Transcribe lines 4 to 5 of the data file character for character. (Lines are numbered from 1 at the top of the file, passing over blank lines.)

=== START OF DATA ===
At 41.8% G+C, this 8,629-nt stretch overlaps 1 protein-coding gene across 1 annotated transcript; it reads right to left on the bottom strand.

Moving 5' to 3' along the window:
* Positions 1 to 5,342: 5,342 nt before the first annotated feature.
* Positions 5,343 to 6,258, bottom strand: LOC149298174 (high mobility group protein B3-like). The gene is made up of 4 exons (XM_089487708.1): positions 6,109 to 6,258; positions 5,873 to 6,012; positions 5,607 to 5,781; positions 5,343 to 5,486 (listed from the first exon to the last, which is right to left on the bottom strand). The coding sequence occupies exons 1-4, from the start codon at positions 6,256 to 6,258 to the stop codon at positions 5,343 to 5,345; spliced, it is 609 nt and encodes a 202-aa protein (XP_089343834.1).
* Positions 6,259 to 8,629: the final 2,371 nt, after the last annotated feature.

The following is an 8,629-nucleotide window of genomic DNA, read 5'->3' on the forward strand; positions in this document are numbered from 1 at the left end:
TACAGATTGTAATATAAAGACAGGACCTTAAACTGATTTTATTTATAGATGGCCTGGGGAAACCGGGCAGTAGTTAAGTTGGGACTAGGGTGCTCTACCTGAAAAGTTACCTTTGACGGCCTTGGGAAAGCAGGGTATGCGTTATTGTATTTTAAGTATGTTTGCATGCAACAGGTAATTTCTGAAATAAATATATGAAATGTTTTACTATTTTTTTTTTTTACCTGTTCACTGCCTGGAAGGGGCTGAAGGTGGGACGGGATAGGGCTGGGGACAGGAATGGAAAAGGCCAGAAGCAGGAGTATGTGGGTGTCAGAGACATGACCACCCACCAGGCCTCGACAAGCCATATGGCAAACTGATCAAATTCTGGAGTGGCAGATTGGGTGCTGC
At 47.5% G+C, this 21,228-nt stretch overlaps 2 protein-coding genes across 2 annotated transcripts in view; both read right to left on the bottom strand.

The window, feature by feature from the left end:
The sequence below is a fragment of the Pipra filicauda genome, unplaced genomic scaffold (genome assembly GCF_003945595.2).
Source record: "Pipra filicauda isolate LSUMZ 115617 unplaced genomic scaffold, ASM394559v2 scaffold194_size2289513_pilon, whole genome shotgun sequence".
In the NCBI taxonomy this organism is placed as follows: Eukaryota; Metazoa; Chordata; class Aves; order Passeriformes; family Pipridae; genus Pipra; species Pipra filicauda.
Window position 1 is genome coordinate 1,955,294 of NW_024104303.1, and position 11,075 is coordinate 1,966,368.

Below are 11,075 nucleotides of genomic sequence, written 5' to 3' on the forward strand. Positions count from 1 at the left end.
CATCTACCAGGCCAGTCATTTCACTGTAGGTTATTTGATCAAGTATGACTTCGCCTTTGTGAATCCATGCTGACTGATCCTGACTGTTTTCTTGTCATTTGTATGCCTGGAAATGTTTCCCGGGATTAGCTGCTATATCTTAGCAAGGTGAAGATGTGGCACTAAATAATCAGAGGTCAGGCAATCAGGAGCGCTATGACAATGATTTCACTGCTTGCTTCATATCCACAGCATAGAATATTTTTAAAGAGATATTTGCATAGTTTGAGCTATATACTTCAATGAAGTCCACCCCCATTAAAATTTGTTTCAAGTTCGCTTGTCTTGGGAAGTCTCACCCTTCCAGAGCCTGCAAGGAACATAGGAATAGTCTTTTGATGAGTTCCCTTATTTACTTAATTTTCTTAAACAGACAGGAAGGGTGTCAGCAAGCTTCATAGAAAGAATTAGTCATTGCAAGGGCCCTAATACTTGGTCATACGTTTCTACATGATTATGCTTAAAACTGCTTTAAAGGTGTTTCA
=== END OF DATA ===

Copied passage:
* Positions 5,343 to 6,258, bottom strand: LOC149298174 (high mobility group protein B3-like). The gene is made up of 4 exons (XM_089487708.1): positions 6,109 to 6,258; positions 5,873 to 6,012; positions 5,607 to 5,781; positions 5,343 to 5,486 (listed from the first exon to the last, which is right to left on the bottom strand). The coding sequence occupies exons 1-4, from the start codon at positions 6,256 to 6,258 to the stop codon at positions 5,343 to 5,345; spliced, it is 609 nt and encodes a 202-aa protein (XP_089343834.1).
* Positions 6,259 to 8,629: the final 2,371 nt, after the last annotated feature.